Among other things, it is very costly. It costs much more to execute someone than to keep them in prison for the rest of their lives. The government spent $13.8 for Timothy McVeigh's defense. When you add the prosecution costs and all the time that the FBI and others had devoted to this, when they could have been out working on drug problems or other real problems. It is just an irrational way to do things-especially, when you consider the fact that sometimes innocent people are killed. I had a debate with Justice Scalia at the University of Chicago on the death penalty. He started off by saying this is just my personal opinion, and it doesn't mean this is how I would vote on the Supreme Court, but of course we know it is exactly how he voted on the Supreme Court. I mentioned that innocent people are killed. He said that innocent people are incarcerated also. Therefore, should we do away with our prisons? Well, there is a slight difference between taking someone's life and putting them in prison where they still have a chance to prove their innocence.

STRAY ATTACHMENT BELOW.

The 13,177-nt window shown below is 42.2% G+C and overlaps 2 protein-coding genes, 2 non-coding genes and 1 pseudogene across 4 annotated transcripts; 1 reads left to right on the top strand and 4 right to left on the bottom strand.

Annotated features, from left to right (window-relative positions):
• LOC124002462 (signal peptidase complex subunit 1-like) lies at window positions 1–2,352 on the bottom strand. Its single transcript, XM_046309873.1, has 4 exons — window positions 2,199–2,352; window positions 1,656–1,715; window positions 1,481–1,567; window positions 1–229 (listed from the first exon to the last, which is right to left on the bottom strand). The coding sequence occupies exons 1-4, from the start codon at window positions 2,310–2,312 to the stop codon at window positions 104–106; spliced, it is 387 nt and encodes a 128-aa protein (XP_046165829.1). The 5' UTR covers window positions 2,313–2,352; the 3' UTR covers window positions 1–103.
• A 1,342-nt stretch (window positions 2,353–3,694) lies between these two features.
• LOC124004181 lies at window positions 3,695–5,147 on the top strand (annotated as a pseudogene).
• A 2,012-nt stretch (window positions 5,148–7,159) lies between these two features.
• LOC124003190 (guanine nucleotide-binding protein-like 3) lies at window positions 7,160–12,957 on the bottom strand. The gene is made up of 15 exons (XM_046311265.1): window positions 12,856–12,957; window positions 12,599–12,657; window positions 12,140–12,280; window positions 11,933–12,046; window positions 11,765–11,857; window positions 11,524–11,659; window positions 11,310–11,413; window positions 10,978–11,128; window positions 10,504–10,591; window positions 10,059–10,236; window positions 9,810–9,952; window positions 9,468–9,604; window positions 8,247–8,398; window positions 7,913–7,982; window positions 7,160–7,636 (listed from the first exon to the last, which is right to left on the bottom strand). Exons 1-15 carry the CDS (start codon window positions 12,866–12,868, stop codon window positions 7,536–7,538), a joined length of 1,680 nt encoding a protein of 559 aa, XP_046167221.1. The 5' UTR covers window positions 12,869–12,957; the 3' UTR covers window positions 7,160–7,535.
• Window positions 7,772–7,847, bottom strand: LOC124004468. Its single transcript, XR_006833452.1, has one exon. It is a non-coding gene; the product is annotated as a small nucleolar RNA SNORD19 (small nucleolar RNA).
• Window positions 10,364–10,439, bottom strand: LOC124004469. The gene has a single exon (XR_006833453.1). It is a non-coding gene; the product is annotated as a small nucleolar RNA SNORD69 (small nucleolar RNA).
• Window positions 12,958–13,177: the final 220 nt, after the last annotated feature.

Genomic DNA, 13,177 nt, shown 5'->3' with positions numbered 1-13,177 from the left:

Al: I teach a philosophy class, and it amazes me how militant my students are on the death issue and some of those other volatile issues.
Paul: The Washington magazine, Roll Call, said that one of the sure seats for the Republican side is Paul Simon's seat, because I had taken a stand to oppose the death penalty and everybody was talking about tax cuts. I said that we either ought to be talking about tax increases or cutting spending. We shouldn't be borrowing from our children. Another issue was that I led the opposition on the Constitutional Amendment on burning the flag. Each year, we have a couple of Americans who burn a flag. We trivialize the Constitution when we consider making it an amendment not to burn the flag. When I ran against Lynn Martin, she would always bring up the death penalty. There is no question that she was on the popular side of that issue, but the Senate is about leadership. I told the voters, "If you want somebody who is going to lead, and maybe not do the popular thing, then vote for me." I ended up getting the biggest plurality of any candidate for senator or governor of either political party in the nation.

Al: You have had a long and distinguished career in public service ..What is the meaning of public service or life as you see it?